City Council members who weighed in said they are pleased with the changes, but they want to do more analysis.
"Menlo Park needs to activate its vacant lands on El Camino Real, bringing life and activity back into the affected neighborhoods," Mayor Catherine Carlton said. "This project, if done well, will contribute to a coherent community fabric."
However, she added that she "was surprised not to see the undercrossing that will link Burgess Park to the plaza, providing easier and safer access to the park, a safer route to school, and better connecting Menlo Park east to west."
Councilman Peter Ohtaki said decreasing office space would help mitigate traffic, but noted that adding anything to the empty lots on the site would increase traffic to the already bottlenecked intersection at El Camino Real and Ravenswood Avenue.
"The Stanford project can take place as long as we fix that bottleneck," he said. "It will enhance the vitality and vibrancy downtown."
Councilman Rich Cline said the new plans are "far and away improved" in comparison with earlier iterations. A primary concern, he said, is traffic, but he is "ready for us to all have a discussion about it."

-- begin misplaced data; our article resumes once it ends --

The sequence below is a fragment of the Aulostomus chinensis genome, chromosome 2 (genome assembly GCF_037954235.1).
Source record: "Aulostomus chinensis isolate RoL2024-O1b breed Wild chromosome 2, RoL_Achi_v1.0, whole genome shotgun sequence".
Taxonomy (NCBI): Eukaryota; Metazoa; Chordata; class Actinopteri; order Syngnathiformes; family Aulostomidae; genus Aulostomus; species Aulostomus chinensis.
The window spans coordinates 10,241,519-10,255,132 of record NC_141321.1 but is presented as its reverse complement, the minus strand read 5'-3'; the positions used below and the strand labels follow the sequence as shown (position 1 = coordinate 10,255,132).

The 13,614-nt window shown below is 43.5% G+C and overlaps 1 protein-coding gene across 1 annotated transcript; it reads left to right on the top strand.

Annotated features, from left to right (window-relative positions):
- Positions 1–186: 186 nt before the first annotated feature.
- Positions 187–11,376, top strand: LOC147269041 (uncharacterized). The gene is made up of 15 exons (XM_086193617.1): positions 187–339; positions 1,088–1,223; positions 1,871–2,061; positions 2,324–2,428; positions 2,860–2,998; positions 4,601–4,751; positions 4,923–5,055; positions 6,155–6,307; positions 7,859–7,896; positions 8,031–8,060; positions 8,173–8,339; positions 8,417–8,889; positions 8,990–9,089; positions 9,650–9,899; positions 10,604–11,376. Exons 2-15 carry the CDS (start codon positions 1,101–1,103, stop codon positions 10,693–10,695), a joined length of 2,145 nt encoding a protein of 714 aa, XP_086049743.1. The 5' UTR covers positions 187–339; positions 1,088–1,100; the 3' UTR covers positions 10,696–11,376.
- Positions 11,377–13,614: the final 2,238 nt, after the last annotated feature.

John Kadvany, who said he was speaking as a private citizen and not as a member of the Menlo Park Planning Commission, said the new proposal "looks like an improvement in terms of the plaza location, building design, scale and the mix of residential and office (space)."
He said he had continuing questions about the project and the streets it would affect, including: whether an additional crosswalk would be added at the street crossing at El Camino Real and Middle Avenue, how much Stanford will commit to supporting a pedestrian and bike tunnel under the tracks to the Civic Center, and whether land currently occupied by rarely used parking spots in the Big 5 Sporting Goods lot could be used for the development of the tunnel.
Former councilman Steve Schmidt and former planning commissioner Patti Fry said they had wanted to see clearer commitments by Stanford to building a pedestrian tunnel beneath Caltrain to enable a safer crossing to Burgess Park and the Civic Center area.
Both were proponents of Measure M, the ballot proposal, defeated by voters, that would have limited office development along El Camino and downtown
Mr. Schmidt said he thought that a tunnel at El Camino Real and Cambridge Avenue, instead of at El Camino Real and Middle Avenue, might be a more feasible option.
"The tenants of Stanford's housing should be able to access the city's park, library and Civic Center," he said. "Stanford should be willing to pay for the construction of the undercrossing."
Ms. Fry also said she was "pretty disappointed that there's no commitment to funding the tunnel," and said she wants to see what effect the project would have on the jobs-housing ratio, a measure of the number of jobs the new space would create versus the number of people it can house.
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